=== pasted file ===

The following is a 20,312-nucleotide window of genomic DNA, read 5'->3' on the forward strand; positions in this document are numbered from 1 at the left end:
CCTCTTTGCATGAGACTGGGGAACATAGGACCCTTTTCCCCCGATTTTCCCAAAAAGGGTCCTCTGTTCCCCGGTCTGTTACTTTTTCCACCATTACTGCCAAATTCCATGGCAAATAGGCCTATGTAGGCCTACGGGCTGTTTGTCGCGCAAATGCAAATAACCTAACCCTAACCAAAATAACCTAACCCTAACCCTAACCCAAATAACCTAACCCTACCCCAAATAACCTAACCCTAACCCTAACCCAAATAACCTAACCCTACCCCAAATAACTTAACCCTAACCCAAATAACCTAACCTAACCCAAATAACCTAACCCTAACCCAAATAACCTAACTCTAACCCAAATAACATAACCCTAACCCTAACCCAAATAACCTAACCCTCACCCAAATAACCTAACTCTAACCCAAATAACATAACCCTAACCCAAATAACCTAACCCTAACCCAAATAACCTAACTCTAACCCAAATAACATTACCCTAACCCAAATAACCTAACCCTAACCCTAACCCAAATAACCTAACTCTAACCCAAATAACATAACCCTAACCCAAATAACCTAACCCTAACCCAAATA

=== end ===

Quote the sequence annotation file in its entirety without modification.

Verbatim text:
The following is a 20,312-nucleotide window of genomic DNA, read 5'->3' on the forward strand; positions in this document are numbered from 1 at the left end:
CCTCTTTGCATGAGACTGGGGAACATAGGACCCTTTTCCCCCGATTTTCCCAAAAAGGGTCCTCTGTTCCCCGGTCTGTTACTTTTTCCACCATTACTGCCAAATTCCATGGCAAATAGGCCTATGTAGGCCTACGGGCTGTTTGTCGCGCAAATGCAAATAACCTAACCCTAACCAAAATAACCTAACCCTAACCCTAACCCAAATAACCTAACCCTACCCCAAATAACCTAACCCTAACCCTAACCCAAATAACCTAACCCTACCCCAAATAACTTAACCCTAACCCAAATAACCTAACCTAACCCAAATAACCTAACCCTAACCCAAATAACCTAACTCTAACCCAAATAACATAACCCTAACCCTAACCCAAATAACCTAACCCTCACCCAAATAACCTAACTCTAACCCAAATAACATAACCCTAACCCAAATAACCTAACCCTAACCCAAATAACCTAACTCTAACCCAAATAACATTACCCTAACCCAAATAACCTAACCCTAACCCTAACCCAAATAACCTAACTCTAACCCAAATAACATAACCCTAACCCAAATAACCTAACCCTAACCCAAATA